Orban’s visit came up during testimony to House investigators last week by George P. Kent, a deputy assistant secretary of state responsible for Ukraine policy. The meeting with Orban and a separate May 3 phone call between Trump and Putin are of intense interest to House investigators seeking to piece together the back story that led to the president’s pressure on Ukraine to investigate Democrats.
Kent testified behind closed doors that another government official had held the two episodes up to him as part of an explanation for Trump’s darkening views of Zelenskiy last spring, according to a person familiar with his testimony. A third factor cited to him was Giuliani’s influence.
Kent did not have firsthand knowledge of either discussion, and it was not clear if the person who cited them did either. But two other people briefed on the matter said in interviews that Orban used the opportunity to disparage Ukraine with the president. The Washington Post first reported on the meeting with Orban and the call with Putin.
It would not be surprising that Putin would fill Trump’s ear with negative impressions of Ukraine or Zelenskiy. Putin has long denied that Ukraine even deserved to be a separate nation, and he sent undercover forces into Crimea in 2014 to set the stage to annex the Ukrainian territory. Putin’s government has also armed Russian separatists in eastern Ukraine, fomenting a civil war that has dragged on for five years.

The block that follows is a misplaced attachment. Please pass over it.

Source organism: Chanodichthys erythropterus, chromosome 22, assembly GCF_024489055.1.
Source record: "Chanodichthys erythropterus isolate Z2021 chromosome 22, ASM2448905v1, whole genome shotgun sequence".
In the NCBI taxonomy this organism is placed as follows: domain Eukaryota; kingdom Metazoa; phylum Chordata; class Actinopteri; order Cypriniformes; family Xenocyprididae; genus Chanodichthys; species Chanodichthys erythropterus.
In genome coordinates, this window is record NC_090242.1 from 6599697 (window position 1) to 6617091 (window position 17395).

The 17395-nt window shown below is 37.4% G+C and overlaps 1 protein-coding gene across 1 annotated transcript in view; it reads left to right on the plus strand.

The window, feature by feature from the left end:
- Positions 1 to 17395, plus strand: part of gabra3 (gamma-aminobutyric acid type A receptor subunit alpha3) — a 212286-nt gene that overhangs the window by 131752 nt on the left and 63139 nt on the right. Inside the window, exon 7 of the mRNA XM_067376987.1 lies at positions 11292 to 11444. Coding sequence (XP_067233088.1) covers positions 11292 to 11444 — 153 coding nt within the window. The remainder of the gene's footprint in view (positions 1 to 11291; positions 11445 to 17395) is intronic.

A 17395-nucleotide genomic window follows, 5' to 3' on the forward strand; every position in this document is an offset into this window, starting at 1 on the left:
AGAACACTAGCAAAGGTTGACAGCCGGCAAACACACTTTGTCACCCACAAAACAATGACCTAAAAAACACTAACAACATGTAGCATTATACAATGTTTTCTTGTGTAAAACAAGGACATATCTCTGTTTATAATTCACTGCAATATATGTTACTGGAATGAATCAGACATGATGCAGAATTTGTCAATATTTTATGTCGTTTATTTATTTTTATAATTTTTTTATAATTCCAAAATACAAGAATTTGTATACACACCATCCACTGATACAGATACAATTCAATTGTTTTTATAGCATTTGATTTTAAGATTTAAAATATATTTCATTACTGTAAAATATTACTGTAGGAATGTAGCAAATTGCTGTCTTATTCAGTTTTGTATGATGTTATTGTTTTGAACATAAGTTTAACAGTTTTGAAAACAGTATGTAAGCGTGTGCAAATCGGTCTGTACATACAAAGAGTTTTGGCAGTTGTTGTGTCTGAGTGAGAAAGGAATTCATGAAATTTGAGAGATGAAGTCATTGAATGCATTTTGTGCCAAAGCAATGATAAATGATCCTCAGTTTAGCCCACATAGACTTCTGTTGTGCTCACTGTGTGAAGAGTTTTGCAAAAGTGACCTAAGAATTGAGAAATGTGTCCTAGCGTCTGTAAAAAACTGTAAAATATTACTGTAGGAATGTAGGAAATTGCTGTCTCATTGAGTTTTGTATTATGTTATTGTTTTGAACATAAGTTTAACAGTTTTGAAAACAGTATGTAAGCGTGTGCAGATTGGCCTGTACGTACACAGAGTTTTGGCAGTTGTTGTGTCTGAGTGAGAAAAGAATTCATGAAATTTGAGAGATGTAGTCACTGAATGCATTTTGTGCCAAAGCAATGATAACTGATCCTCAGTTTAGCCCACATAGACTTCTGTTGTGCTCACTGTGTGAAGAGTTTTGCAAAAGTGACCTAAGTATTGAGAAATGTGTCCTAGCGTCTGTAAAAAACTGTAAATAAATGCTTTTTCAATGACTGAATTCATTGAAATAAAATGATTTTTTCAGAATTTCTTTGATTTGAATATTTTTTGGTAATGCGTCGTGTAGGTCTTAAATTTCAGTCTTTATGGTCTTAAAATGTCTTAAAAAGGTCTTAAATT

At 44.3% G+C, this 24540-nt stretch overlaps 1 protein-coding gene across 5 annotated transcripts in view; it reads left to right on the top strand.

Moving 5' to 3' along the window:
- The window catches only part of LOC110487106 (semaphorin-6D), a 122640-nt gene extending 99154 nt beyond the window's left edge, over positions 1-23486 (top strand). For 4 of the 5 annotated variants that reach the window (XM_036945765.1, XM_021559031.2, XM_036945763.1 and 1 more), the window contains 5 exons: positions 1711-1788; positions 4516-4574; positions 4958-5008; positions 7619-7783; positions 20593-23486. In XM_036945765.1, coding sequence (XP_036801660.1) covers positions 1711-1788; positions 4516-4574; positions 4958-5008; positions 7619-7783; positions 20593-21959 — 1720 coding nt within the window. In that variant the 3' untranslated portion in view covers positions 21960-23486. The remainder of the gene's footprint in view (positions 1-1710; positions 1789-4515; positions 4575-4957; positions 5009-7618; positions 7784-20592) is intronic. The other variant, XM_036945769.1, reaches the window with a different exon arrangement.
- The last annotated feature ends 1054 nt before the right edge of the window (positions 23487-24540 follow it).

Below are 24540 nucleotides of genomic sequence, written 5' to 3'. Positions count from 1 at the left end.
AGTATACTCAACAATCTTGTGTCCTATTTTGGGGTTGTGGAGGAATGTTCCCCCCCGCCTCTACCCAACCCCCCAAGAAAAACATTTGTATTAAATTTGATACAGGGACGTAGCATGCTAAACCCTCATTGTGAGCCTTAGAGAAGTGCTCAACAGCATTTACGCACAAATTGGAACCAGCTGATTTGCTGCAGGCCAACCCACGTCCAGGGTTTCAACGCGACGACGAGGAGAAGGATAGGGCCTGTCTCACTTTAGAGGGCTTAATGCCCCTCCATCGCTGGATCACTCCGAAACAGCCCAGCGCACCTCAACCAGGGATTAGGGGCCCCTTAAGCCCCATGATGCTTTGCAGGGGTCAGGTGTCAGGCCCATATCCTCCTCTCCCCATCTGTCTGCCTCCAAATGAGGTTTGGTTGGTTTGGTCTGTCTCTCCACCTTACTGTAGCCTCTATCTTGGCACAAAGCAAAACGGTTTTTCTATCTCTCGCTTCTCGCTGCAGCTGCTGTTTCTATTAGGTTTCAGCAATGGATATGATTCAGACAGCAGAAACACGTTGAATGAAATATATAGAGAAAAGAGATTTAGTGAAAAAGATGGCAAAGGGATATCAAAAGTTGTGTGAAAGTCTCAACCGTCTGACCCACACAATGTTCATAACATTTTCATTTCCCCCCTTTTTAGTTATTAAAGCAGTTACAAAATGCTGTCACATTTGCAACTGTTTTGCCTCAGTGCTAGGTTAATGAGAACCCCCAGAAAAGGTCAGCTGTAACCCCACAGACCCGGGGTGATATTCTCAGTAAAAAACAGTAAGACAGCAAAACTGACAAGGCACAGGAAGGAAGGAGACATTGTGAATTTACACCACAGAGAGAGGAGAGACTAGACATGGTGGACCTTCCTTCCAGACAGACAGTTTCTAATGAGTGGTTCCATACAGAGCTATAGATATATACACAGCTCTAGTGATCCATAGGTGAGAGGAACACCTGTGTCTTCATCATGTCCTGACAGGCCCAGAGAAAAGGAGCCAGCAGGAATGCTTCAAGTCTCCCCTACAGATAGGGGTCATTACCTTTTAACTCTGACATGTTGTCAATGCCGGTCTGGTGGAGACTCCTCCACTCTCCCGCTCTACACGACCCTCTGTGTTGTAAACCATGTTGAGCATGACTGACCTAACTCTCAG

But allowing Orban to add his voice to that chorus set off a fight inside the West Wing. Bolton and Hill believed that Orban did not deserve the honor of an Oval Office visit, which would be seen as a huge political coup for an autocratic leader ostracized by many of his peers in Europe.
Mulvaney, however, had come to respect Orban from his time as a member of Congress and his involvement with the International Catholic Legislators Network, according to an administration official close to the acting chief of staff. Orban has positioned himself as a champion of Christians in the Middle East, a position that earned him Mulvaney’s admiration, the official said.
Another official pushing for the Orban visit was David B. Cornstein, the United States ambassador to Hungary, who sidestepped the State Department to help set up a White House meeting, according to a person familiar with the matter. An 81-year-old jewelry magnate and longtime friend of Trump’s, Cornstein told The Atlantic this year that the president envied Orban. “I can tell you, knowing the president for a good 25 or 30 years, that he would love to have the situation that Viktor Orban has, but he doesn’t,” Cornstein said.